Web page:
If a donor creates a joint-and-survivor annuity with separate property payable to himself and his spouse, in the event the donor predeceases the spouse, the present value of the spouse's annuity on the donor's date of death will be included in the donor's gross estate.18 The amount so included will qualify for the unlimited estate tax marital deduction.19

If a married couple creates a joint-and-survivor annuity with their community (or joint tenancy) property whereby they will receive equal payments, and each retains the right to revoke the other's interest as to their one-half interest, upon the death of the first spouse, one-half of the present value of the surviving spouse's annuity interest will be includible in the estate of the decedent spouse. The amount included will qualify for the unlimited estate tax marital deduction.20

Tax Considerations to Issuing Organization

When a charitable organization issues a gift annuity, it creates a liability equal to the expected return to the annuitant. Under IRC §514(c)(5), such acquisition indebtedness will cause the issuing organization to have unrelated business income to the extent of such liability unless the following conditions are met:

  • The obligation to pay the annuity must be the sole consideration for the property transferred.
  • The present value of the annuity must be less than 90% of the net fair market value of the property on the date of transfer.
  • The annuity must be payable over one or two lives in being at the time the annuity is issued.
  • The annuity contract does not guarantee a minimum or maximum number of payments and does not provide variable payments.

Also, if the property transferred for the gift annuity is debt encumbered, the issuing organization will not have acquisition indebtedness for ten years after the date of issue if:

  • the donor has held the property for at least five years prior to the date of transfer;
  • the debt has been in place for at least five years prior to the date of transfer; and
  • the organization accepts the property "subject to" rather than "assume" the indebtedness.

Planning Opportunities

Low Cost of Implementation and Participation

Charitable gift annuity agreements are provided by the issuing charitable organization and are not generally subject to modification. This fact eliminates the need for drafting a customized gift agreement for each individual donor (although donors may desire the agreement to be reviewed by professional advisors). When compared to a charitable remainder trust, which requires an individually prepared trust instrument with its attendant cost, charitable gift annuities are very economical and convenient to implement. Furthermore, the minimum investment for a charitable gift annuity is usually significantly less than for a charitable remainder trust. The minimum investment for a pooled income fund may be comparable to a charitable gift annuity.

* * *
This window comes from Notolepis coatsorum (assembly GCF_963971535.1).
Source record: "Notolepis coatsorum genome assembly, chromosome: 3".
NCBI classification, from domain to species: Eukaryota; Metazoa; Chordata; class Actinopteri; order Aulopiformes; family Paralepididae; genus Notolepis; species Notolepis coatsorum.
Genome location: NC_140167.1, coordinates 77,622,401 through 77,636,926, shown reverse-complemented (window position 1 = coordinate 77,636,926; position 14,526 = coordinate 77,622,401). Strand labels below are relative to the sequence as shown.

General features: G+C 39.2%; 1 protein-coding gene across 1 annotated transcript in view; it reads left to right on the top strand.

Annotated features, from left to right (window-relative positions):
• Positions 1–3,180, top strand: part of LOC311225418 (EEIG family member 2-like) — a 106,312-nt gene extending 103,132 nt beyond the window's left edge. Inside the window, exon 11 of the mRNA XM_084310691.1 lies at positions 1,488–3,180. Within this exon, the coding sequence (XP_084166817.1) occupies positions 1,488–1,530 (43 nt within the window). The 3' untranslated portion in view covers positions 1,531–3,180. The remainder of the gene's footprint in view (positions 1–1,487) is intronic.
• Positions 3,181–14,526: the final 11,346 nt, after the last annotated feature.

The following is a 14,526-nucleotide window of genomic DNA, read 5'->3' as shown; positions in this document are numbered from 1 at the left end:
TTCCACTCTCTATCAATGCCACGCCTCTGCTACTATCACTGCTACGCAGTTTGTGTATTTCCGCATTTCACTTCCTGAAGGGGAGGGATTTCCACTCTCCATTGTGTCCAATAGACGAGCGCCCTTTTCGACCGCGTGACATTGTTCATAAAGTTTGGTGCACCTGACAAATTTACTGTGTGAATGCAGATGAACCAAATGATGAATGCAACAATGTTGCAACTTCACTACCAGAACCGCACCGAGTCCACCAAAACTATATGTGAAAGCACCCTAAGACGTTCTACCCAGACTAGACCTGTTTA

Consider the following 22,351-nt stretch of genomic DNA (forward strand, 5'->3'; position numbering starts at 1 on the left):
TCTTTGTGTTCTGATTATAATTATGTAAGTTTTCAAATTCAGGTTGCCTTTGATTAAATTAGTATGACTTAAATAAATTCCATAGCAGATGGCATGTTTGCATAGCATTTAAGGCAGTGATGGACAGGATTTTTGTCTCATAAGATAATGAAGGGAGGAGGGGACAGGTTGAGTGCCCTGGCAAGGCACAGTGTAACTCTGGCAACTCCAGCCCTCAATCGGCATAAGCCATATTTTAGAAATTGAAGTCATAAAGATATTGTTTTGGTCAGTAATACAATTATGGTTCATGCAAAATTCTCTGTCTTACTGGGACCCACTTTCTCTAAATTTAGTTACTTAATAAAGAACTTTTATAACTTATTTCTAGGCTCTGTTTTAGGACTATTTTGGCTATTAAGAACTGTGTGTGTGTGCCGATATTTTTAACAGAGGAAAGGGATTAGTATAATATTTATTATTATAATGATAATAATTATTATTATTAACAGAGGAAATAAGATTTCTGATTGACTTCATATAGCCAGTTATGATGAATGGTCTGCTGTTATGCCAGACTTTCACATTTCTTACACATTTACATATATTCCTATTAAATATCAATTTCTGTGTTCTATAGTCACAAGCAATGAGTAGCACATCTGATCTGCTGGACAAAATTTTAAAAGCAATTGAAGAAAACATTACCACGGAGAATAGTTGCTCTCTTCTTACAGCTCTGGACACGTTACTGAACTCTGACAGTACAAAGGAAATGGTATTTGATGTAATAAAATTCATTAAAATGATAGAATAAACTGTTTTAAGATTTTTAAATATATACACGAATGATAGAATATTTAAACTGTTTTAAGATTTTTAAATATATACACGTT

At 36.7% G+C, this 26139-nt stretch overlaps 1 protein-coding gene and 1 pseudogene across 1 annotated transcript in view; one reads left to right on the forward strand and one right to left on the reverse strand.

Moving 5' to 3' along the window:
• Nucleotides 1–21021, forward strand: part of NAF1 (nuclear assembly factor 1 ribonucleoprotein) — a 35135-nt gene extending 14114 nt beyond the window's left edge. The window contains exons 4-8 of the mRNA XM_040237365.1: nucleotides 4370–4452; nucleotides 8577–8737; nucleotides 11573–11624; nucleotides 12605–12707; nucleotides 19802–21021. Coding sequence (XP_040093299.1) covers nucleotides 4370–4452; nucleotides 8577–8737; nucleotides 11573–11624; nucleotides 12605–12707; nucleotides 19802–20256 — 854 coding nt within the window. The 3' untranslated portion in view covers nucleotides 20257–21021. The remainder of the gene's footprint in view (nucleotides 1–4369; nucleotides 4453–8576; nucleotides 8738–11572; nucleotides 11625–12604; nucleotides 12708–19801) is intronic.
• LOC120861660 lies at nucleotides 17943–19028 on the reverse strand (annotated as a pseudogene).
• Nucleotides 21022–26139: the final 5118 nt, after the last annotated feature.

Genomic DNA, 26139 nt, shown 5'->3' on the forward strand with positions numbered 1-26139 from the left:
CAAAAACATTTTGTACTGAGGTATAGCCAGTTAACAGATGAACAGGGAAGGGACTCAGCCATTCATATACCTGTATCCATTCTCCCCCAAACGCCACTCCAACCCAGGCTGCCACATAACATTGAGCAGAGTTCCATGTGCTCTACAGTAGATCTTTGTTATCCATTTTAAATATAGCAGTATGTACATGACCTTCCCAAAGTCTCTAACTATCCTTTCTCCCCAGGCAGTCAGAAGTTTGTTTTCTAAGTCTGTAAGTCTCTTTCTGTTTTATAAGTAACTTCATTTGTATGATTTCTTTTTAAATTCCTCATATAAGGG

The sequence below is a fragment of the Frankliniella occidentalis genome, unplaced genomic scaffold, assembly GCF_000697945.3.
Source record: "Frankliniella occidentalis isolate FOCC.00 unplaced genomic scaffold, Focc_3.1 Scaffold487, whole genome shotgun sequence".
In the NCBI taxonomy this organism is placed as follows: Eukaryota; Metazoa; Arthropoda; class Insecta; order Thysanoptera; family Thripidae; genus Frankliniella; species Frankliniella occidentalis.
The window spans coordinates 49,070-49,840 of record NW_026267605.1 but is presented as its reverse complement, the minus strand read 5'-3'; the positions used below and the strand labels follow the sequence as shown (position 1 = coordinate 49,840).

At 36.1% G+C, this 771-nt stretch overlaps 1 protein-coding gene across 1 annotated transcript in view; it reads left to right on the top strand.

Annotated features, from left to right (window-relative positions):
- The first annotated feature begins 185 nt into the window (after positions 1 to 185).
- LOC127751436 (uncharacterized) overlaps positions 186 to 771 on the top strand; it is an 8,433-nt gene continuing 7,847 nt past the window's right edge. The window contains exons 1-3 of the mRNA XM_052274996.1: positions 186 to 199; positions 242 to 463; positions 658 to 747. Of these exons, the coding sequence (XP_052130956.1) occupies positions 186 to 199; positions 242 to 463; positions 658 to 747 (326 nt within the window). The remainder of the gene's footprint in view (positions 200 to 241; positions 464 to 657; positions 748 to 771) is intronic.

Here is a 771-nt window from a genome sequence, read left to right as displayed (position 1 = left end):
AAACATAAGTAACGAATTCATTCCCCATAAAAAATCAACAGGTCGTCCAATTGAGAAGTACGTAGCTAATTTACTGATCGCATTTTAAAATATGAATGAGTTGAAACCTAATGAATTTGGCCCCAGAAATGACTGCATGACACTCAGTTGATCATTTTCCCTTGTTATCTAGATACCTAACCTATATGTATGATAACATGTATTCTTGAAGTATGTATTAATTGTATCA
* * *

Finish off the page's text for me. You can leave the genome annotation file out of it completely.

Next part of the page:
Attractive After-Tax Returns

Given the favorable income tax benefits associated with charitable gift annuities--both in terms of the charitable income tax deduction and favorable taxation of annuity payments-- those evaluating them should consider the net cost of the contribution and the effective after-tax yield of the annuity payments.

Transferring Debt Encumbered Property

Whereas the transfer of debt-encumbered property to a charitable remainder trust is either prohibited or presents significant tax risks, the transfer of such property in exchange for a charitable gift annuity may offer an ideal solution. Because a charitable gift annuity does not utilize a trust, the transfer of debt-encumbered property does not run afoul of the grantor trust rules. And as discussed earlier, such transfers do not give rise to acquisition indebtedness for a period of ten years if certain conditions are met, thereby providing the charitable organization ample time to dispose of the property or the indebtedness.

Deferred Gift Annuities with a Variable Starting Date

Traditional deferred charitable gift annuities have been established bearing a fixed annuity commencement date. This is fine if the annuitant knows exactly when they would like payments to begin; however, circumstances and financial needs often change. Can an annuitant, subsequent to the creation of the gift annuity, be given the right to elect when payments will commence?

In two separate private letter rulings, the Service has permitted annuitants the ability to start receiving payments either prior to or after the scheduled commencement date.21 The first request for ruling involved a joint and survivor annuity agreement that provided that in the event the first annuitant died prior to the commencement date, the surviving annuitant could elect to receive payments prior to the scheduled commencement date. Such a change was ruled to have no effect on the charitable deduction.

In the second ruling, the Service permitted an arrangement whereby the annuity contract allowed the annuitant to elect the commencement date of payments at any time after the annuitant, who is currently age 50, reached age 55. The election was to be made by the annuitant with the annual annuity payment determined based on the age of the annuitant in accordance with pre-existing tables.